A reminder of how poorly we fare in the paid leave department, just to brighten your day! Image from Pregnancy & Newborn Magazine.

Q:  Why do some employers say that we get 6 weeks off for a vaginal delivery, and 12 weeks off for a c-section? They say it’s a separate Connecticut law.

A:  It is and it isn’t. First, to get this out of the way, Connecticut does have its own version of FMLA, and it grants 16 weeks of unpaid leave over a 24-month period, for reasons similar to the federal law, except that you need at least 75 employees, not 50, in the workplace, and it does not apply to state, municipal, board of education, or private elementary or secondary school employers.

The “6 and 12” thing most likely arose out of employers’ interpretations of the pregnancy discrimination provisions of Connecticut’s Fair Employment Practices Act (CFEPA), which you can find in a simple Google search. The relevant section is 46a-60(a)(7) of the Connecticut General Statutes. In a nutshell, it makes it illegal for an employer to discriminate against you because of your pregnancy, including firing you because you are pregnant, or refusing you a “reasonable leave of absence for disability” that results from pregnancy. For whatever reason, “reasonable leave” turned into 6 weeks for a vaginal delivery and 12 weeks for a c-section. Unless something new has come up recently, you won’t find this in case law anywhere–it has just been my observation that this is what employers tend to do. However, depending on the scenario, the case may be made for a longer period of leave due to complication, or a shorter period of leave for an easy birth and recovery.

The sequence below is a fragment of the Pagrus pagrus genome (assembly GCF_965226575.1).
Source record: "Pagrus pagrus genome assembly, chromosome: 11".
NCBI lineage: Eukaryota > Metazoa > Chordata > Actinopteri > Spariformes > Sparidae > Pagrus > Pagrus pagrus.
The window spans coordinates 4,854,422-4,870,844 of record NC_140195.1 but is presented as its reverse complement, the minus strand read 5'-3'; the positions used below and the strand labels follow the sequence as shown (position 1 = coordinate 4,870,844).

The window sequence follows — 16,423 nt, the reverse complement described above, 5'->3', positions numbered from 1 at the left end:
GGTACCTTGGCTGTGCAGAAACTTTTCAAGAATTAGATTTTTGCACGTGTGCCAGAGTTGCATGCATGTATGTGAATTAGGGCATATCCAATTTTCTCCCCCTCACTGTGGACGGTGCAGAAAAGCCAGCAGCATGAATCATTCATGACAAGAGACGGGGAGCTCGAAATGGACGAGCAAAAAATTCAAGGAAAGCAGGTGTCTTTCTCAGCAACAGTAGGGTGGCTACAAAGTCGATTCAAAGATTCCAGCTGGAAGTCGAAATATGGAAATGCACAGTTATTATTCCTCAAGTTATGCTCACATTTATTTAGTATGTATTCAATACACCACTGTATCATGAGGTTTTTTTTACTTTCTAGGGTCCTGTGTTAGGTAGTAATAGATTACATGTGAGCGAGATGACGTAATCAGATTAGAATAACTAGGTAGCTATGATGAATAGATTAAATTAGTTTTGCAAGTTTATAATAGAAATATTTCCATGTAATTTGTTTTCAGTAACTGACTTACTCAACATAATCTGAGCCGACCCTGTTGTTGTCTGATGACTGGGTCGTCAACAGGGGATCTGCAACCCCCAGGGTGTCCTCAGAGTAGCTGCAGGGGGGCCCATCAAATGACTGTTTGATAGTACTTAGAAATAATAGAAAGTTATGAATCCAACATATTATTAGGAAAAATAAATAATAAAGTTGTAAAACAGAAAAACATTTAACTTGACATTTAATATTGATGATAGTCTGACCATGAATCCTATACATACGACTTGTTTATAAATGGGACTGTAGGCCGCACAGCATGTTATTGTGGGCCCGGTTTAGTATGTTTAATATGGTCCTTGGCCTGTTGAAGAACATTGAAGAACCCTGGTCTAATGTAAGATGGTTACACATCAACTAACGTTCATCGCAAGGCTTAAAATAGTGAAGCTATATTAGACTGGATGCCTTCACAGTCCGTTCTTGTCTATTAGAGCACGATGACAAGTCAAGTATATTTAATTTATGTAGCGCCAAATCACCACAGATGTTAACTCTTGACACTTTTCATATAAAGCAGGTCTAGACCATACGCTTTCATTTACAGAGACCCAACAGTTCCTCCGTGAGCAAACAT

Similarly, the federal anti-discrimination law known as “Title VII” also protects the rights of pregnant women in the workplace, notably, by making it illegal to refuse to hire a woman based on her pregnancy (as long as she can perform the essential functions of the job), and by ensuring that pregnancy benefits are extended to all women regardless of marital status, among other protections.

Note that CFEPA does NOT apply to you if your employer has fewer than three employees, including you.

Q.  Ok, so these laws basically say that you can’t fire a pregnant woman, right? I remember Lindsay Lohan making some crappy movie about getting pregnant so that she could save her job.

A.  Yeah, I haven’t seen the movie. But the answer is no, the simple state of being pregnant does not insulate you from being fired or laid off, as long as the reason is not your pregnancy. If your employer decides that your performance is inadequate, or if you violate a workplace rule, for example, you can absolutely be fired, pregnant or not. If your employer needs to conduct a reduction in force and you get laid off in the process due to lack of work, this is also legal, even if you are pregnant.

Image from Wikipedia.

In reality, does it look pretty bad if a business decides to terminate its only pregnant, perhaps its only female employee? Yep, especially if there are other factors that just make the situation look bad — past accusations of sex discrimination, ongoing disputes with the employee in question about taking leave for pregnancy-related medical appointments, etc. So it may be true that a pregnant woman is less likely to lose her job than her non-pregnant coworkers.

My usual disclaimer:  These laws are complicated, so talk to an attorney if you think you’ve experienced pregnancy discrimination. The foregoing is a general summary and is not intended to serve as legal advice in any particular situation! But it’s my pleasure sharing the knowledge with you all.